Molewa a true champion of environmental justice and sustainability - Ramaphosa

President Cyril Ramaphosa, who was recently the target of a racial slur.
President Cyril Ramaphosa, who was recently the target of a racial slur.

True to Edna Molewa's character as an environmentalist and a champion for climate change, the late minister of environmental affairs wanted to be buried in an eco-coffin.

This wish was materialised on Saturday, said President Cyril Ramaphosa during a eulogy for Molewa in Pretoria.

"This wish has been realised through the provision of the wonderfully crafted coffin, made from invasive alien timber, that we see before us today. She was a daughter of the South African soil, with deep love for nature, for her country and for the African region."

Ramaphosa detailed the work Molewa did for nature conservation as the minister of environmental affairs, saying that she often led from the front  and executed her role with diligence, excellence and dedication.

 "She lent immense stature and gravity to the role. She was a key figure in international environmental governance and was a leading voice in the development of and the subsequent adoption of the UN Agenda 2030 for Sustainable Development and the Sustainable Development Goals.

"She has ensured that the conservation of the environment has become a catalyst to advance the objectives of the National Development Plan."

The president added that it was under Molewa's leadership that South Africa formulated its first National Climate Change Response Policy and National Adaption Strategy.

"We have lost a leader who was widely respected on the world stage, due in large part to her role in the global effort to combat climate change.

"South Africa and the international community has lost a true champion of the cause of environmental justice and sustainability as a foundation for equitable socio-economic development."

He said Molewa will be forever remembered by South Africans for her efforts to conserve the country’s wildlife, particularly rhinos.

"She had promised us that rhino would not go extinct on her watch, and this has been proven to be both prescient and true," said Ramapohsa.

"And yet, while we should welcome the fact that rhino poaching figures on the decline, we know that there is yet much more to be done. The fight against poaching is not over, and we who remain must take it up with as much determination and passion as our dear sister did."

Ramaphosa also spoke about Molewa's past as a struggle stalwart during apartheid.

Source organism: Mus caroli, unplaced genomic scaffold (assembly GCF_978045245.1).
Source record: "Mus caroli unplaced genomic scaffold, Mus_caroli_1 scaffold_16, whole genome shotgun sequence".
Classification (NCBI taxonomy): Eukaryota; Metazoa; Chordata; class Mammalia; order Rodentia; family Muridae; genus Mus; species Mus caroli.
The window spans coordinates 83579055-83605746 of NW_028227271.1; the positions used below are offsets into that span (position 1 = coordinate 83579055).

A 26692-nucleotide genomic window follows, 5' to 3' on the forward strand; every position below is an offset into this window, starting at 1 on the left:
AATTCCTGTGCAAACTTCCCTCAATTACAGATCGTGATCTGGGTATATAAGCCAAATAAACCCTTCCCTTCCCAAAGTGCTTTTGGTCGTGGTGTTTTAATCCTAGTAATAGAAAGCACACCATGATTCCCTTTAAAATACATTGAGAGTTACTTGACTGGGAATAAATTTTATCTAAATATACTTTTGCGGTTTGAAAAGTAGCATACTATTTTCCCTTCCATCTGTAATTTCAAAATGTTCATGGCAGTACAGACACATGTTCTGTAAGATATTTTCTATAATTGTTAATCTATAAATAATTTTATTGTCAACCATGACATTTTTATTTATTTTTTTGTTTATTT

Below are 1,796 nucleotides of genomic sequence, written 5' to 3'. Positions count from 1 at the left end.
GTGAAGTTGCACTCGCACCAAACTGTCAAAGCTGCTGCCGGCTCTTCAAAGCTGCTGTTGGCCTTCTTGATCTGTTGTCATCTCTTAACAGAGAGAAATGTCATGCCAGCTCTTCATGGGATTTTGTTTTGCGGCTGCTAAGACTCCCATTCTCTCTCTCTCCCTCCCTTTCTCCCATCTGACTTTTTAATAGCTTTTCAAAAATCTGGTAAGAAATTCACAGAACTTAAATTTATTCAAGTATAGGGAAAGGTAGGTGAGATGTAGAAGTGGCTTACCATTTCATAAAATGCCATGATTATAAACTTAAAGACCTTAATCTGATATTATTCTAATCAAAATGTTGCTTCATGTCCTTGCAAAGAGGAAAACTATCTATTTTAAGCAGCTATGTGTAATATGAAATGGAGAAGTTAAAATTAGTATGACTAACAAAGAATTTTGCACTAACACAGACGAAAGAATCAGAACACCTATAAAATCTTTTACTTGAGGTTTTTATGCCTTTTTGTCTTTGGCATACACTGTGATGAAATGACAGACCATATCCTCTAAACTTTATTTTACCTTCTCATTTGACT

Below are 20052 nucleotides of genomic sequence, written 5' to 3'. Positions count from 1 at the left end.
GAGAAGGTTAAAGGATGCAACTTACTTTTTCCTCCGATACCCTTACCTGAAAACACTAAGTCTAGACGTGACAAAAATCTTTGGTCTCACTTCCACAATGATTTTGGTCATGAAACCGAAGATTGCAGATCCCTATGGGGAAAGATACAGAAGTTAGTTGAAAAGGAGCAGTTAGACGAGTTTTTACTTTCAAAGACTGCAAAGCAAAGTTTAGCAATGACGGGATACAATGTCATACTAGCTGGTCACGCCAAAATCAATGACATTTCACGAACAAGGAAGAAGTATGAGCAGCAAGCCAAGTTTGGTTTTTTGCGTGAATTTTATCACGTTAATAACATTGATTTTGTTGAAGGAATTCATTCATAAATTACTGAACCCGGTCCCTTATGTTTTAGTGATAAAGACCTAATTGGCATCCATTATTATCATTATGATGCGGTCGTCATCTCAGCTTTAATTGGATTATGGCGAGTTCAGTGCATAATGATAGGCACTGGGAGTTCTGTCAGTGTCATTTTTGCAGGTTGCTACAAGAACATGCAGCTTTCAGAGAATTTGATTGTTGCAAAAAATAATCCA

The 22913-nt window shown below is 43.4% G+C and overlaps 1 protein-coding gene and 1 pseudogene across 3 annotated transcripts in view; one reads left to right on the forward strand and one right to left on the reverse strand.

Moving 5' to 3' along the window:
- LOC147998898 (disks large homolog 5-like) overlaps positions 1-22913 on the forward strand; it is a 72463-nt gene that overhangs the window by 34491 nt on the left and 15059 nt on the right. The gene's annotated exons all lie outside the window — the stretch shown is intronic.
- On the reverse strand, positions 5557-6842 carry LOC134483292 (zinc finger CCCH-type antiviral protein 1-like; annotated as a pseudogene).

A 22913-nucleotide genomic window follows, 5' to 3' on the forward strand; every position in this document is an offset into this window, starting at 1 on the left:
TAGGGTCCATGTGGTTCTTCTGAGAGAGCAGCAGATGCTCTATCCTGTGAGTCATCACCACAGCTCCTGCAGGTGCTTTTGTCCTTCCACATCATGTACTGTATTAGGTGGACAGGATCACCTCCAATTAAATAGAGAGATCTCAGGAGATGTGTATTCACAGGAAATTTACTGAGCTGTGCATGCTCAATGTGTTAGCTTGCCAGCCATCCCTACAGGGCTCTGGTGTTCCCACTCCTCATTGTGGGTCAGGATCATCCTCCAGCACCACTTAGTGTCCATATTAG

"She will be remembered for her unwavering belief in constitutionalism, in democratic values, in the unity of the South African people, and in the central role of government in forging a society based on freedom, justice and human rights for all.

"She was a woman of courage, of extreme professionalism, and, above all, of principle. These are qualities she displayed from her early years, and which guided her throughout her rich political and professional life."

He said Molewa was a young teaching student at the famed Hebron College in the 1960s when the first stirrings of political activism were awakened and she first began to identify with the aspirations of the then banned ANC.

 "It was a dark time. Apartheid was at its height and the student and labour movements were actively working underground to overthrow the National Party government," he said.

Molewa participated in the ANC underground, in the liberation army Umkhonto we Sizwe, in the civic movement and later in the trade union movement.

"For her loyalty to the liberation struggle she paid a harsh price. She was detained countless times."

Ramaphosa said she was arrested in 1989 while still nursing her infant son and held in solitary confinement for six months.

 "She has left this mortal world, but her work and her legacy is all around us. It is in the rich African soil, it is in our clear blue skies, it is in the abundance of our oceans, in the unique plants and the bountiful wildlife that we cherish and respect and preserve.

 "Her legacy lives on in the people of this great land, as they strive together, sparing neither strength nor courage, to build the free, equal and just society to which she dedicated her very being."

Molewa, 61, died on September 22 of Legionnaire's disease in a Pretoria hospital.

Various dignitaries and politicians attended the funeral, including Deputy President David Mabuza, Gauteng Premier David Makhura, Minister in the Presidency Nkosazana Dlamini-Zuma and former presidents Jacob Zuma, Thabo Mbeki and Kgalema Motlanthe.

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